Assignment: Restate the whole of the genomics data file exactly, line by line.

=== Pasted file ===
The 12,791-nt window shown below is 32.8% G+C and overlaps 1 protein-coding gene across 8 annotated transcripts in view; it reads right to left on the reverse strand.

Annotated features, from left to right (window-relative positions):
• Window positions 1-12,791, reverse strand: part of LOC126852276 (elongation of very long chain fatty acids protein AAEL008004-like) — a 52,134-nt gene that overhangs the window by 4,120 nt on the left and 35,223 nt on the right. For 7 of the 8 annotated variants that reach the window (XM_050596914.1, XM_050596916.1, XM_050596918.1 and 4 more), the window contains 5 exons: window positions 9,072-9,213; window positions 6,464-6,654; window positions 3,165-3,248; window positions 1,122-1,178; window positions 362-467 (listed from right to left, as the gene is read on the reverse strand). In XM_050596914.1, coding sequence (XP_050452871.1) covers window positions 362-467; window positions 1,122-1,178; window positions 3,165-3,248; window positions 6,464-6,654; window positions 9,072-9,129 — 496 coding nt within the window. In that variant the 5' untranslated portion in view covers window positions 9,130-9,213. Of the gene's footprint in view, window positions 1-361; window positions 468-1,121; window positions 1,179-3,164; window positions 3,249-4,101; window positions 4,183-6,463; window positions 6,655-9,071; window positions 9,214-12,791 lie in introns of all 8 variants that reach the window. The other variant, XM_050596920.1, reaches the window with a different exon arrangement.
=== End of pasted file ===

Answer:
The 12,791-nt window shown below is 32.8% G+C and overlaps 1 protein-coding gene across 8 annotated transcripts in view; it reads right to left on the reverse strand.

Annotated features, from left to right (window-relative positions):
• Window positions 1-12,791, reverse strand: part of LOC126852276 (elongation of very long chain fatty acids protein AAEL008004-like) — a 52,134-nt gene that overhangs the window by 4,120 nt on the left and 35,223 nt on the right. For 7 of the 8 annotated variants that reach the window (XM_050596914.1, XM_050596916.1, XM_050596918.1 and 4 more), the window contains 5 exons: window positions 9,072-9,213; window positions 6,464-6,654; window positions 3,165-3,248; window positions 1,122-1,178; window positions 362-467 (listed from right to left, as the gene is read on the reverse strand). In XM_050596914.1, coding sequence (XP_050452871.1) covers window positions 362-467; window positions 1,122-1,178; window positions 3,165-3,248; window positions 6,464-6,654; window positions 9,072-9,129 — 496 coding nt within the window. In that variant the 5' untranslated portion in view covers window positions 9,130-9,213. Of the gene's footprint in view, window positions 1-361; window positions 468-1,121; window positions 1,179-3,164; window positions 3,249-4,101; window positions 4,183-6,463; window positions 6,655-9,071; window positions 9,214-12,791 lie in introns of all 8 variants that reach the window. The other variant, XM_050596920.1, reaches the window with a different exon arrangement.